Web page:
Publication Detail

Dynamic Response and Maneuvering Strategies of a Hybrid Autonomous Underwater Vehicle in Hovering

Lauren A Cooney
93 pp.
$100.00 DOM / $120.00 INT

The Odyssey IV autonomous underwater vehicle (AUV) is the next generation of unmanned subsurface robots from the MIT Sea Grant AUV Laboratory. The Odyssey
IV AUV has a novel propulsion system, which includes a pair of azimuthing thrusters
for maneuvering in surge and heave. An analytical model was developed to describe
the complex nonlinear vehicle dynamics, and experiments were performed to refine
this model. The fluid dynamics of unsteady azimuthing marine propulsors are largely
unstudied, especially for small vehicles like the Odyssey IV AUV. Experiments suggest
that thrust developed by an azimuthing propulsor is dependent on the azimuth
angle rate of change, and can substantially affect vehicle dynamics. A simple model
capturing the effects of azimuthing on the thruster dynamics is developed, and is
shown to improve behavior of the model.
The use of azimuthing thrusters presents interesting problems and opportunities
in maneuvering and control. Nonlinear model predictive control (MPC) is a technique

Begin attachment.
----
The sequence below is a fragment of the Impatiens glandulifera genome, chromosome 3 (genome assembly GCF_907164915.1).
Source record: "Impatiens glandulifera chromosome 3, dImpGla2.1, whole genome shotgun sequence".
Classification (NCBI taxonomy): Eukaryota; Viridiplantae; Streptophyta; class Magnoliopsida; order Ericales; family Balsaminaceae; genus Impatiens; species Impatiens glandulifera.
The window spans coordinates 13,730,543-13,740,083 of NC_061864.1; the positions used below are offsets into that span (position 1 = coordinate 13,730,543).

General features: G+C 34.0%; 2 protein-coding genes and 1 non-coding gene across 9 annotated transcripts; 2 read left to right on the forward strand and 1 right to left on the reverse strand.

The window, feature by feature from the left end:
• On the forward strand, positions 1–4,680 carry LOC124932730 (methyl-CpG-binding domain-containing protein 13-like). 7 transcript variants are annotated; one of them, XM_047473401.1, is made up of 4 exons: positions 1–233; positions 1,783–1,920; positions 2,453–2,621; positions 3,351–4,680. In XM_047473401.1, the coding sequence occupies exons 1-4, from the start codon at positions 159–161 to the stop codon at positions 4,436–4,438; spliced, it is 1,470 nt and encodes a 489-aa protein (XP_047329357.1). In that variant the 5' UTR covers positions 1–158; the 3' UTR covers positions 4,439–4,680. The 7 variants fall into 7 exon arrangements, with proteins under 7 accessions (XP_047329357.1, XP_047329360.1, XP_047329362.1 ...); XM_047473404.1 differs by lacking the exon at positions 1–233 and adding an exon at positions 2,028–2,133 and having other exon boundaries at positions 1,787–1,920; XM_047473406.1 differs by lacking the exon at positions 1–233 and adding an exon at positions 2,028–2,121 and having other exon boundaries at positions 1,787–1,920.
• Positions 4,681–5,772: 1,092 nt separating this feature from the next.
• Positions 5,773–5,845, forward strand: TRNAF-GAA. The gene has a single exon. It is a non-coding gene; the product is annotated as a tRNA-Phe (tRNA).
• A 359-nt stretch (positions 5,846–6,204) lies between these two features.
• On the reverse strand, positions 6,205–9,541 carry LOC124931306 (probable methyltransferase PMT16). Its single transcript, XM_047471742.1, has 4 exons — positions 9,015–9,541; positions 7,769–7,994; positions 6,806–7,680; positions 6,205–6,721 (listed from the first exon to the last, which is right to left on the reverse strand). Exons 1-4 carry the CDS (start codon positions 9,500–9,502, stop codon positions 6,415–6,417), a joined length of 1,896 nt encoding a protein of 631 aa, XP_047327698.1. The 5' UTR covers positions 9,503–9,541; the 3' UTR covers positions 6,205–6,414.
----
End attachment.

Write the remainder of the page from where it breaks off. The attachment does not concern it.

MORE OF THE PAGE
that consists of the real-time optimization of a nonlinear dynamic system model, with
the ability to handle constraints and nonlinearities. In this work, several variations
of simulated and experimental MPC-based controllers are investigated. The primary
challenge in applying nonlinear MPC to the Odyssey IV is solving the time intensive
trajectory optimization problem online. Simulations suggest that MPC is able to
capitalize on its knowledge of the system, allowing more aggressive trajectories than
a traditional PID controller.

Thesis Supervisor: Franz S Hover
Title: Assistant Professor

type: Full theses / dissertations

Parent Project

Project No.: 2008-R/RT-2/RCM-23
Title: Autonomous Vehicle Exploration and Sampling of Deep-Water Corals